By Matthew Healey, New York Correspodent
Robert A. Siegel Auction Galleries offered the Alan collection of better U.S. stamps on Sept. 14.
Leading the charge in the Alan sale was a run of early postmaster’s provisional stamps, issued by local postmasters in cities and towns across America prior to the first national stamp issue of 1847.
A nice example of the Millbury, Mass., 5¢ provisional (Scott 7X1) was but one of the highlights of this section of the sale. Cut close to its circular shape, the stamp was later rebacked, with part of the frame and postmark carefully drawn in to make the stamp appear cut square.
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Such shenanigans are considered a no-no for all but the very rarest of stamps. In the case of this iconic classic, the restoration work is acceptable, because only half a dozen of the 19 known examples are sound.
The stamp sold for $33,350, including the 15 percent buyer’s premium added by Siegel to all lots.
An even rarer, though less glamorous, provisional is the 5¢ from New Haven, Conn. These were not adhesive stamps but rather entire envelopes franked with a tombstone-style handstamp. Many of the surviving examples, however, are cutouts of just the handstamp.
The New Haven provisional exists in red or blue, on a variety of papers. Most of the varieties are unique, with 11 examples existing in total. Each one is countersigned by E.A. Mitchell, the postmaster.
Interestingly, according to a census of all the postmasters’ provisionals on the Siegel website, the original brass device used to strike the handstamps still exists, in the care of the Whitney Library at the New Haven Museum.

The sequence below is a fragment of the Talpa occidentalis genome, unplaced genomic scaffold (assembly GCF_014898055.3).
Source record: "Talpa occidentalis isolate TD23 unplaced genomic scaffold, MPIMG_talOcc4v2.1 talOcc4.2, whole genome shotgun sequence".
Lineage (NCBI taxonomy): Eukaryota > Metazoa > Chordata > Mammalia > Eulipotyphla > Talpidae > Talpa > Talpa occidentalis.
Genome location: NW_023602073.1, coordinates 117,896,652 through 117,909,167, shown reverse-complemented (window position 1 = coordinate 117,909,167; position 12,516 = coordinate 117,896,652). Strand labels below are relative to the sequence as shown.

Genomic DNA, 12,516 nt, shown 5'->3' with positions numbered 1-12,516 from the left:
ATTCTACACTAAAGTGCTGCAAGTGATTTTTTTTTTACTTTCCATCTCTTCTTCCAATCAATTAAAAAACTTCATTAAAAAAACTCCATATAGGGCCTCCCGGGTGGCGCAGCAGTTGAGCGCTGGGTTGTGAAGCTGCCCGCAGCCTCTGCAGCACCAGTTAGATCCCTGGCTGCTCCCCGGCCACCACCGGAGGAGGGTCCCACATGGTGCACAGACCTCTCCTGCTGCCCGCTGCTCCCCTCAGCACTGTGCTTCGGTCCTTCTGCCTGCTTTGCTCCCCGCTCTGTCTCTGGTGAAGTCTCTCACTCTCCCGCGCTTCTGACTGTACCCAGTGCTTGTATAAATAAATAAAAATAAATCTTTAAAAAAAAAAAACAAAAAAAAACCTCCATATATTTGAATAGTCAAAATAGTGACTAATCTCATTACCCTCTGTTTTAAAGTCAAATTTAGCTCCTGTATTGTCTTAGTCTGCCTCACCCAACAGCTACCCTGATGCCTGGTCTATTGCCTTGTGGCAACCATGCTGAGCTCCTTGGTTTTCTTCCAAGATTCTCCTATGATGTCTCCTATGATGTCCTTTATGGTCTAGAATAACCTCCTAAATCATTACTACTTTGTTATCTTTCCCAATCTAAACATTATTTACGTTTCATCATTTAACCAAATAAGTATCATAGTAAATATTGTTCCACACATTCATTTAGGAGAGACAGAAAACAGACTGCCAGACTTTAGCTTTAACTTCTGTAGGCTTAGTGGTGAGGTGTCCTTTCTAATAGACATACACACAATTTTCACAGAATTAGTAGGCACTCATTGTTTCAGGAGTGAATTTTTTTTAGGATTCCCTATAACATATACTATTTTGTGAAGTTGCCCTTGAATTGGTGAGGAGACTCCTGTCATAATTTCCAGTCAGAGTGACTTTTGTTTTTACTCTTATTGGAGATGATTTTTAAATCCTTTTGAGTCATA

The example in the Siegel sale (Scott 8XU1) is faded and has heavy faults, but is notable for having been the first example discovered: in 1871, more than a quarter century after the stamps were made and used. It sold for $9,775.
An unused 10¢ St. Louis postmaster’s provisional on gray-lilac paper (Scott 11X5), “in the finest condition available,” boasted large, even margins and no faults at all. The lack of gum, while considered a fault on most unused stamps, is again excused on the earliest classics. This gem sold for $43,125.
Among later issues, a couple of unused examples of the 1869 2¢ Post Horse and Rider (Scott 113) stood as a lesson in the impact of grading.
The two stamps are essentially identical, except for one of them having noticeably more generous margins, lighter hinging and better overall freshness. That example, accompanied by a Professional Stamp Experts certificate assigning it a grade of extremely fine-superb 95, went for $4,025, handily exceeding its assigned value in the “U.S. Specialized by Grade” section of the Scott Specialized Catalogue of United States Stamps and Covers.
The other example, a mere “very fine,” went for $374, somewhat short of its catalog value in that standard grade.
The Alan sale was notable for its focus on highly graded stamps, and that trend continued into the 20th-century material. A mint never-hinged example of the 2¢ Lincoln commemorative of 1909 (Scott 367) was described as having “mathematically perfect” centering, graded gem 100.
Only five others have been given that perfect score; the Scott U.S. Specialized catalog does not assign value to any grade higher than a 98. For the 1909 2¢ Lincoln, what is normally a $10 stamp in a grade of very fine, rising to $360 for superb, realized $920 in the Siegel sale.
Elsewhere in the Alan sale, a scarce 8¢ Washington on bluish paper (Scott 363) went for $16,675, while an elusive perforation variety of the 2¢ Harding memorial issue, printed on a rotary press but perforated 11 instead of 10 (Scott 613), realized $21,275.